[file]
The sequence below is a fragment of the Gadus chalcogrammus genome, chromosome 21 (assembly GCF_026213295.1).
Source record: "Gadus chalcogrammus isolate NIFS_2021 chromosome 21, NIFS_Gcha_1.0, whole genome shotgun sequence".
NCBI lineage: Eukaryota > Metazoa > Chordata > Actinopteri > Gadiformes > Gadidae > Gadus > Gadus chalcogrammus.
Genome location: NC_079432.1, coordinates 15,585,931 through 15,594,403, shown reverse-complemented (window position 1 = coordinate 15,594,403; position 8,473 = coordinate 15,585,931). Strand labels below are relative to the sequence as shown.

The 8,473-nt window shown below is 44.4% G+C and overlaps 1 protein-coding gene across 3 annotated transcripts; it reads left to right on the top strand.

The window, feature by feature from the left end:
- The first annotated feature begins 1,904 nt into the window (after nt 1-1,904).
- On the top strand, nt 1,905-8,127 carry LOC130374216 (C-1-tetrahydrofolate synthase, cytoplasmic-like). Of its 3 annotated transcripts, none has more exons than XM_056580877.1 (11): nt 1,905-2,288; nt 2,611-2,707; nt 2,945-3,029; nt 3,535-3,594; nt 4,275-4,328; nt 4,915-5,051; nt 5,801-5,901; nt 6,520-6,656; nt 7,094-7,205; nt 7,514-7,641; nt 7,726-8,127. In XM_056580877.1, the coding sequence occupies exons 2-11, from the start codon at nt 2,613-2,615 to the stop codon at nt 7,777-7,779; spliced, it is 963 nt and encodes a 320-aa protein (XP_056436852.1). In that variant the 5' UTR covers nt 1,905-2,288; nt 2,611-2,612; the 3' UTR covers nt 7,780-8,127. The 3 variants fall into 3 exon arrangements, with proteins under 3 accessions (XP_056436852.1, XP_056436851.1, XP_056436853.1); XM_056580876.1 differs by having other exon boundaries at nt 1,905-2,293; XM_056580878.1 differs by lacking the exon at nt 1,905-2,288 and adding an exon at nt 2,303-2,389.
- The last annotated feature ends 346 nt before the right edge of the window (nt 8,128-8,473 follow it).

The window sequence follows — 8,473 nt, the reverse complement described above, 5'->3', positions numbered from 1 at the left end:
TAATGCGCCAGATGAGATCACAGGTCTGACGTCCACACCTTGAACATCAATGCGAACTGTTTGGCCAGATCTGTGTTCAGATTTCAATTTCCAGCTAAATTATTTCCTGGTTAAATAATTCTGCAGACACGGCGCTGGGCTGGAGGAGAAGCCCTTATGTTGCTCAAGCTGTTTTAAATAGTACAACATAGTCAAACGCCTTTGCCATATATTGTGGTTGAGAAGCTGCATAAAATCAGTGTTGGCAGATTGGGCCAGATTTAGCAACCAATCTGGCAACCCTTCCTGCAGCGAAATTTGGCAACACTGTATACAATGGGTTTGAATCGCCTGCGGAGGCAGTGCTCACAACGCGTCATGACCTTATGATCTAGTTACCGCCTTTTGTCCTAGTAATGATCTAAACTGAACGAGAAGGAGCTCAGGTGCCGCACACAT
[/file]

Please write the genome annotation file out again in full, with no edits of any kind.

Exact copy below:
The sequence below is a fragment of the Gadus chalcogrammus genome, chromosome 21 (assembly GCF_026213295.1).
Source record: "Gadus chalcogrammus isolate NIFS_2021 chromosome 21, NIFS_Gcha_1.0, whole genome shotgun sequence".
NCBI lineage: Eukaryota > Metazoa > Chordata > Actinopteri > Gadiformes > Gadidae > Gadus > Gadus chalcogrammus.
Genome location: NC_079432.1, coordinates 15,585,931 through 15,594,403, shown reverse-complemented (window position 1 = coordinate 15,594,403; position 8,473 = coordinate 15,585,931). Strand labels below are relative to the sequence as shown.

The 8,473-nt window shown below is 44.4% G+C and overlaps 1 protein-coding gene across 3 annotated transcripts; it reads left to right on the top strand.

The window, feature by feature from the left end:
- The first annotated feature begins 1,904 nt into the window (after nt 1-1,904).
- On the top strand, nt 1,905-8,127 carry LOC130374216 (C-1-tetrahydrofolate synthase, cytoplasmic-like). Of its 3 annotated transcripts, none has more exons than XM_056580877.1 (11): nt 1,905-2,288; nt 2,611-2,707; nt 2,945-3,029; nt 3,535-3,594; nt 4,275-4,328; nt 4,915-5,051; nt 5,801-5,901; nt 6,520-6,656; nt 7,094-7,205; nt 7,514-7,641; nt 7,726-8,127. In XM_056580877.1, the coding sequence occupies exons 2-11, from the start codon at nt 2,613-2,615 to the stop codon at nt 7,777-7,779; spliced, it is 963 nt and encodes a 320-aa protein (XP_056436852.1). In that variant the 5' UTR covers nt 1,905-2,288; nt 2,611-2,612; the 3' UTR covers nt 7,780-8,127. The 3 variants fall into 3 exon arrangements, with proteins under 3 accessions (XP_056436852.1, XP_056436851.1, XP_056436853.1); XM_056580876.1 differs by having other exon boundaries at nt 1,905-2,293; XM_056580878.1 differs by lacking the exon at nt 1,905-2,288 and adding an exon at nt 2,303-2,389.
- The last annotated feature ends 346 nt before the right edge of the window (nt 8,128-8,473 follow it).

The window sequence follows — 8,473 nt, the reverse complement described above, 5'->3', positions numbered from 1 at the left end:
TAATGCGCCAGATGAGATCACAGGTCTGACGTCCACACCTTGAACATCAATGCGAACTGTTTGGCCAGATCTGTGTTCAGATTTCAATTTCCAGCTAAATTATTTCCTGGTTAAATAATTCTGCAGACACGGCGCTGGGCTGGAGGAGAAGCCCTTATGTTGCTCAAGCTGTTTTAAATAGTACAACATAGTCAAACGCCTTTGCCATATATTGTGGTTGAGAAGCTGCATAAAATCAGTGTTGGCAGATTGGGCCAGATTTAGCAACCAATCTGGCAACCCTTCCTGCAGCGAAATTTGGCAACACTGTATACAATGGGTTTGAATCGCCTGCGGAGGCAGTGCTCACAACGCGTCATGACCTTATGATCTAGTTACCGCCTTTTGTCCTAGTAATGATCTAAACTGAACGAGAAGGAGCTCAGGTGCCGCACACAT